Saudi Woman Who Fled Family Granted Asylum in Canada

BANGKOK — Canada granted asylum on Friday to an 18-year-old Saudi runaway who feared death by her family if she were deported home by Thailand, as well as Thai officials said she had left “smiling as well as healthy” for a fresh life.

The woman, Rahaf Mohammed Alqunun, boarded a plane to Seoul late Friday evening as well as by there was scheduled to fly to Toronto, said the Thai immigration chief, Surachate Hakparn, a police general.

He said Canada had given asylum to Ms. Alqunun, which was confirmed a few hours later by Prime Minister Justin Trudeau of Canada.

Mr. Trudeau told reporters in Regina, Saskatchewan, , in which the United Nations refugee agency had asked the Canadian government to grant Ms. Alqunun asylum, “as well as we have accepted the U.N.’s request.”

The events signaled a remarkable reversal in Ms. Alqunun’s fortunes by less than a week ago when she barricaded herself in a Bangkok airport hotel room to avoid being sent back.

“She’s lively, she’s smiling as well as healthy,” General Surachate told reporters at a late-night airport news conference. “She said in which as soon as she arrives in Canada, one of the first things she wants to do will be learn the language. She has determination.”

She escaped by her family in Kuwait last Saturday as well as flew to Thailand. After being denied entry into the country, she rallied support on Twitter to avoid being deported, saying she feared her relatives might kill her if she were returned to them.

The 48-hour standoff at Suvarnabhumi Airport drew global attention through a social media campaign mounted by Ms. Alqunun by the hotel room, as well as by friends as well as supporters.

Ms. Alqunun’s original destination had been Australia, where she hoped to join some other women who have fled Saudi Arabia, a patriarchal society where male family members can control even the smallest details of a woman’s life.

Both Canada as well as Australia interviewed Ms. Alqunun as part of the refugee placement process, she said. The final decision on where to send her was up to the United Nations refugee agency, which granted her refugee status earlier inside week.

however General Surachate said she preferred Canada over Australia for personal reasons.

“She wishes to go to Canada,” he said, “so we respect her wishes.”

Both Thailand as well as Canada were commended for their handling of the case by Filippo Grandi, the top refugee official at the United Nations.

“Refugee protection today will be often under threat as well as cannot always be assured, however in This particular instance international refugee law as well as overriding values of humanity have prevailed,” he said in a statement.

Canada’s decision will be likely to aggravate already tense relations with Saudi Arabia. In August the kingdom expelled the Canadian ambassador to Riyadh, recalled the Saudi ambassador to Ottawa as well as froze all fresh trade as well as investment deals with Canada after Canada’s Foreign Ministry posted two Twitter messages calling on Saudi Arabia to Discharge imprisoned rights activists, including two who have family in Canada.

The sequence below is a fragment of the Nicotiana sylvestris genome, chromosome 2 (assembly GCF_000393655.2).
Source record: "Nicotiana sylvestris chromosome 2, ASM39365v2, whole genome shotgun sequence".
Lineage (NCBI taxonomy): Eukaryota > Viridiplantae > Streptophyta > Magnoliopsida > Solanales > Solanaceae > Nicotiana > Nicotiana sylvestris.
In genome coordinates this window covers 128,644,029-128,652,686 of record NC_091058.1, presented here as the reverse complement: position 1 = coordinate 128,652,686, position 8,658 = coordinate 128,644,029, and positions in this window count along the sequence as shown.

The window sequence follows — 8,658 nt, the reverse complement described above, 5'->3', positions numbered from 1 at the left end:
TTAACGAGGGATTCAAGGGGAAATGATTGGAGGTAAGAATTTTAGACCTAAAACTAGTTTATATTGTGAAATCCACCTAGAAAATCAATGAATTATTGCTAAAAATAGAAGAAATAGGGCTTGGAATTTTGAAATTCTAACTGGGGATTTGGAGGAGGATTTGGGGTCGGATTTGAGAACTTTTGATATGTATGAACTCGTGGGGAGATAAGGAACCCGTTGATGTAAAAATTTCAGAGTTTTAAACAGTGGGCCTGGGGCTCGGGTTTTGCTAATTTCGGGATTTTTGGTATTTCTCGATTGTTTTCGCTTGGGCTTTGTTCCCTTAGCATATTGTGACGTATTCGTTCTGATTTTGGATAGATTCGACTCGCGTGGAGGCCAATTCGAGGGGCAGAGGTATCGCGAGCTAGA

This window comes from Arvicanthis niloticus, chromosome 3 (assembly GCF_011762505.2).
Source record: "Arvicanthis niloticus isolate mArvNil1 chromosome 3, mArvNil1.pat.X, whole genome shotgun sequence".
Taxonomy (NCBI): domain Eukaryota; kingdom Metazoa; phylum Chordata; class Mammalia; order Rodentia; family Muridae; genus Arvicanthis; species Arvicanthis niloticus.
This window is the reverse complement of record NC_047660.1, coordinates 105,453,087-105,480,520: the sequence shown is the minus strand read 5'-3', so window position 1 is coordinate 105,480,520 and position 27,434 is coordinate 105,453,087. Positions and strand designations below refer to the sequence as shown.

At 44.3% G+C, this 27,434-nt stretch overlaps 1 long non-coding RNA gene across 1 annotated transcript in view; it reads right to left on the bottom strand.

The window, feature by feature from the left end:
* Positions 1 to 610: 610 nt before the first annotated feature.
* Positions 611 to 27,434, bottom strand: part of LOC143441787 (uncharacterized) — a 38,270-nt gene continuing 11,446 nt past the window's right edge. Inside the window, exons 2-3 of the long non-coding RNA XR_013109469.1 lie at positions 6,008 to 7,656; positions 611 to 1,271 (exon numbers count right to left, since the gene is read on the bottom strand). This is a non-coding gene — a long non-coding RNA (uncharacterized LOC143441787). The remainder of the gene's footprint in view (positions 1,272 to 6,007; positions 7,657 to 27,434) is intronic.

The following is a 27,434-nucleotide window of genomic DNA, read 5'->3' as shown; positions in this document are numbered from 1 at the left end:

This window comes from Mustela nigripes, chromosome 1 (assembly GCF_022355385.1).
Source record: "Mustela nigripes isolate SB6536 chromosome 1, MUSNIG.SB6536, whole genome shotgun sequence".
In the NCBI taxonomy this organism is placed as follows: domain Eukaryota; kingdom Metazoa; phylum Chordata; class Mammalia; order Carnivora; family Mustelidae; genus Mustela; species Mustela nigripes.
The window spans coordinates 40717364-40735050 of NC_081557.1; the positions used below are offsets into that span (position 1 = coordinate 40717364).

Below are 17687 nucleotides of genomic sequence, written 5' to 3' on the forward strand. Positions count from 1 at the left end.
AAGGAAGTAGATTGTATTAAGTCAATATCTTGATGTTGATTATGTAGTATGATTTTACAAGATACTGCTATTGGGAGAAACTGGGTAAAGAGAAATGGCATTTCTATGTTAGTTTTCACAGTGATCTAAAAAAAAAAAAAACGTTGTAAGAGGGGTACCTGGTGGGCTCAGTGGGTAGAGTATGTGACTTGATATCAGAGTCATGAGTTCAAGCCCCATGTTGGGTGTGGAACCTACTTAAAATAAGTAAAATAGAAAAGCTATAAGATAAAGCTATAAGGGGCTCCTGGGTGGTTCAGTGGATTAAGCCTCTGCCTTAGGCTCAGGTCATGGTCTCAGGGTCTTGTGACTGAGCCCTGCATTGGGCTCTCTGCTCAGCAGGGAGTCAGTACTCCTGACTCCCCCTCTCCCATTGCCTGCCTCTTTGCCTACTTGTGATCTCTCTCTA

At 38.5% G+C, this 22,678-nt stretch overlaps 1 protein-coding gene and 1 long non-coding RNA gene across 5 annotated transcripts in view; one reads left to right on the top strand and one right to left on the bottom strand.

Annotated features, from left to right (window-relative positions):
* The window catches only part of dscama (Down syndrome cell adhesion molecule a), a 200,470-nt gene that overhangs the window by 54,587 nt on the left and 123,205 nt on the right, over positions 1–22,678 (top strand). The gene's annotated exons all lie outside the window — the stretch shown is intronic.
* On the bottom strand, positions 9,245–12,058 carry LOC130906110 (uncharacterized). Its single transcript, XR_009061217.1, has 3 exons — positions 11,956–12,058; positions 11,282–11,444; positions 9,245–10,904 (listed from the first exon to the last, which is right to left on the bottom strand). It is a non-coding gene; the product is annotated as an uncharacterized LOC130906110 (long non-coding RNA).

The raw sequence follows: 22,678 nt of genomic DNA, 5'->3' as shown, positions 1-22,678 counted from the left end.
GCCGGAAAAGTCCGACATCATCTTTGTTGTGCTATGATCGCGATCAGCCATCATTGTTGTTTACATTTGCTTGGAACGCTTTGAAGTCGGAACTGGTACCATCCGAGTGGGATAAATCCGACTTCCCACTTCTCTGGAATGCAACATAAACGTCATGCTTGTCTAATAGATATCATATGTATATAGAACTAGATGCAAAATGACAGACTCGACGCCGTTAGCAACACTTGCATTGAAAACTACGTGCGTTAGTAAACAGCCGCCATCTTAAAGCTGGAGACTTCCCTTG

The kingdom also retaliated against Canada having a series of some other measures in which included suspending flights by Saudia, the national carrier, to Canadian airports, as well as ordering the transfer of thousands of Saudi students studying in Canada elsewhere.

Ms. Alqunun’s case received unusually quick consideration by the Thai authorities, the United Nations refugee agency, also known as UNHCR, as well as Canadian as well as Australian officials. Many asylum seekers wait years for placement in a country once they are accepted as refugees by the United Nations agency.

After Thai officials agreed on Monday to let Ms. Alqunun leave the airport, they were eager to have her case settled quickly to ensure she could depart for whatever country agreed to accept her.

Complicating matters, her father as well as brother arrived in Bangkok on Tuesday. In Saudi Arabia, women are not allowed to travel without a male guardian.

The father met with immigration as well as refugee agency officials to make the case in which Ms. Alqunun should be returned to him. He argued in which she needed medical treatment as well as should be under his family’s care. Ms. Alqunun refused to see them.

She said earlier in an interview in which her brother had often beaten her, as well as in which her family once locked her in a room for six months because she cut her hair in a way they didn’t like.

The immigration chief, General Surachate, met with the father, whom he declined to name however identified as a provincial governor in Saudi Arabia. He told reporters in which Ms. Alqunun’s father had denied abusing her.

“Her father said in which his daughter might have felt neglected because he has 10 children,” the immigration chief said. “Of course, the idea’s normal in which parents worry about their child. however since the daughter asked to be under the care of UNHCR, we have to respect her request.”

Ms. Alqunun’s father as well as brother asked to see her before her departure however she refused to meet with them, the general said. They also were scheduled to leave Friday evening.